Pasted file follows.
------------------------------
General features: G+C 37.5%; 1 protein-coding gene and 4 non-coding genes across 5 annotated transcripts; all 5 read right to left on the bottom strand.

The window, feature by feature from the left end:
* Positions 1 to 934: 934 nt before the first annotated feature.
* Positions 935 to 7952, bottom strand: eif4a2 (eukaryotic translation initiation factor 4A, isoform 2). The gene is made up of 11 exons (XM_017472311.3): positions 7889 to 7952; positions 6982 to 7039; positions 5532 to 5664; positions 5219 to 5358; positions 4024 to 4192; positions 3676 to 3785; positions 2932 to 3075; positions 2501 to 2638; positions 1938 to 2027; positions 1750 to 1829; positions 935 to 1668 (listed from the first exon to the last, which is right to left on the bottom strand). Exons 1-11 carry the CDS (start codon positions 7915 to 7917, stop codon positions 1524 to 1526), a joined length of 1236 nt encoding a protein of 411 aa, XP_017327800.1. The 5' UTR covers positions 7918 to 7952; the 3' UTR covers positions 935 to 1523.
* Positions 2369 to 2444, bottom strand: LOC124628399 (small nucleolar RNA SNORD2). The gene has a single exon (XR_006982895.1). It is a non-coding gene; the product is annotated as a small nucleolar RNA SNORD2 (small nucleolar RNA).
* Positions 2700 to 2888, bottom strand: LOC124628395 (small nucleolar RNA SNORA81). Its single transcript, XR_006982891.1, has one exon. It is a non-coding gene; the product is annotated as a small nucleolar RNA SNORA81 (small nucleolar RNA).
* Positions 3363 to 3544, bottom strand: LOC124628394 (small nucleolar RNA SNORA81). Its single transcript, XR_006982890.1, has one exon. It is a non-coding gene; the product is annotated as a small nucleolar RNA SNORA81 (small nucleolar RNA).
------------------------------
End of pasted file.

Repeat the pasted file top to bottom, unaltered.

General features: G+C 37.5%; 1 protein-coding gene and 4 non-coding genes across 5 annotated transcripts; all 5 read right to left on the bottom strand.

The window, feature by feature from the left end:
* Positions 1 to 934: 934 nt before the first annotated feature.
* Positions 935 to 7952, bottom strand: eif4a2 (eukaryotic translation initiation factor 4A, isoform 2). The gene is made up of 11 exons (XM_017472311.3): positions 7889 to 7952; positions 6982 to 7039; positions 5532 to 5664; positions 5219 to 5358; positions 4024 to 4192; positions 3676 to 3785; positions 2932 to 3075; positions 2501 to 2638; positions 1938 to 2027; positions 1750 to 1829; positions 935 to 1668 (listed from the first exon to the last, which is right to left on the bottom strand). Exons 1-11 carry the CDS (start codon positions 7915 to 7917, stop codon positions 1524 to 1526), a joined length of 1236 nt encoding a protein of 411 aa, XP_017327800.1. The 5' UTR covers positions 7918 to 7952; the 3' UTR covers positions 935 to 1523.
* Positions 2369 to 2444, bottom strand: LOC124628399 (small nucleolar RNA SNORD2). The gene has a single exon (XR_006982895.1). It is a non-coding gene; the product is annotated as a small nucleolar RNA SNORD2 (small nucleolar RNA).
* Positions 2700 to 2888, bottom strand: LOC124628395 (small nucleolar RNA SNORA81). Its single transcript, XR_006982891.1, has one exon. It is a non-coding gene; the product is annotated as a small nucleolar RNA SNORA81 (small nucleolar RNA).
* Positions 3363 to 3544, bottom strand: LOC124628394 (small nucleolar RNA SNORA81). Its single transcript, XR_006982890.1, has one exon. It is a non-coding gene; the product is annotated as a small nucleolar RNA SNORA81 (small nucleolar RNA).